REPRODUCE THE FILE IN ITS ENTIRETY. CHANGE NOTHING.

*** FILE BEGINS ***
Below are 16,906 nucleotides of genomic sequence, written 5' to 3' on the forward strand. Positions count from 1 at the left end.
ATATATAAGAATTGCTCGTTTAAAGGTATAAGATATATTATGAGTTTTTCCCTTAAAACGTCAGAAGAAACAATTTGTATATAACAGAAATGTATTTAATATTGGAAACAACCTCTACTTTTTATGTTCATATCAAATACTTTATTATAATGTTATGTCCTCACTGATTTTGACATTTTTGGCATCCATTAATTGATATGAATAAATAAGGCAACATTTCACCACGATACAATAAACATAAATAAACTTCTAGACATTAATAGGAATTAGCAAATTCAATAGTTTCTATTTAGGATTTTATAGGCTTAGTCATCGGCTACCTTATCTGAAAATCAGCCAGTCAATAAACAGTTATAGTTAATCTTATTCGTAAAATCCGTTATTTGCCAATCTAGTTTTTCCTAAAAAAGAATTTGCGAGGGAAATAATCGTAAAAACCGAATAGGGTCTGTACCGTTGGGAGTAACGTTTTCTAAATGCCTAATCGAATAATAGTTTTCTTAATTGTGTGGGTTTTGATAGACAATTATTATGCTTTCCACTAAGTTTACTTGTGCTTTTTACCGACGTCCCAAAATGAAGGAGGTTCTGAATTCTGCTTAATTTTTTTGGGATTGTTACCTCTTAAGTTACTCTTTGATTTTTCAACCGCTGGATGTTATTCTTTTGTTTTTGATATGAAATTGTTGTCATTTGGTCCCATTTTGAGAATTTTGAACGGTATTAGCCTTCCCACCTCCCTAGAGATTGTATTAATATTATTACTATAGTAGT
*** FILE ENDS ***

Below are 16,906 nucleotides of genomic sequence, written 5' to 3' on the forward strand. Positions count from 1 at the left end.
ATATATAAGAATTGCTCGTTTAAAGGTATAAGATATATTATGAGTTTTTCCCTTAAAACGTCAGAAGAAACAATTTGTATATAACAGAAATGTATTTAATATTGGAAACAACCTCTACTTTTTATGTTCATATCAAATACTTTATTATAATGTTATGTCCTCACTGATTTTGACATTTTTGGCATCCATTAATTGATATGAATAAATAAGGCAACATTTCACCACGATACAATAAACATAAATAAACTTCTAGACATTAATAGGAATTAGCAAATTCAATAGTTTCTATTTAGGATTTTATAGGCTTAGTCATCGGCTACCTTATCTGAAAATCAGCCAGTCAATAAACAGTTATAGTTAATCTTATTCGTAAAATCCGTTATTTGCCAATCTAGTTTTTCCTAAAAAAGAATTTGCGAGGGAAATAATCGTAAAAACCGAATAGGGTCTGTACCGTTGGGAGTAACGTTTTCTAAATGCCTAATCGAATAATAGTTTTCTTAATTGTGTGGGTTTTGATAGACAATTATTATGCTTTCCACTAAGTTTACTTGTGCTTTTTACCGACGTCCCAAAATGAAGGAGGTTCTGAATTCTGCTTAATTTTTTTGGGATTGTTACCTCTTAAGTTACTCTTTGATTTTTCAACCGCTGGATGTTATTCTTTTGTTTTTGATATGAAATTGTTGTCATTTGGTCCCATTTTGAGAATTTTGAACGGTATTAGCCTTCCCACCTCCCTAGAGATTGTATTAATATTATTACTATAGTAGT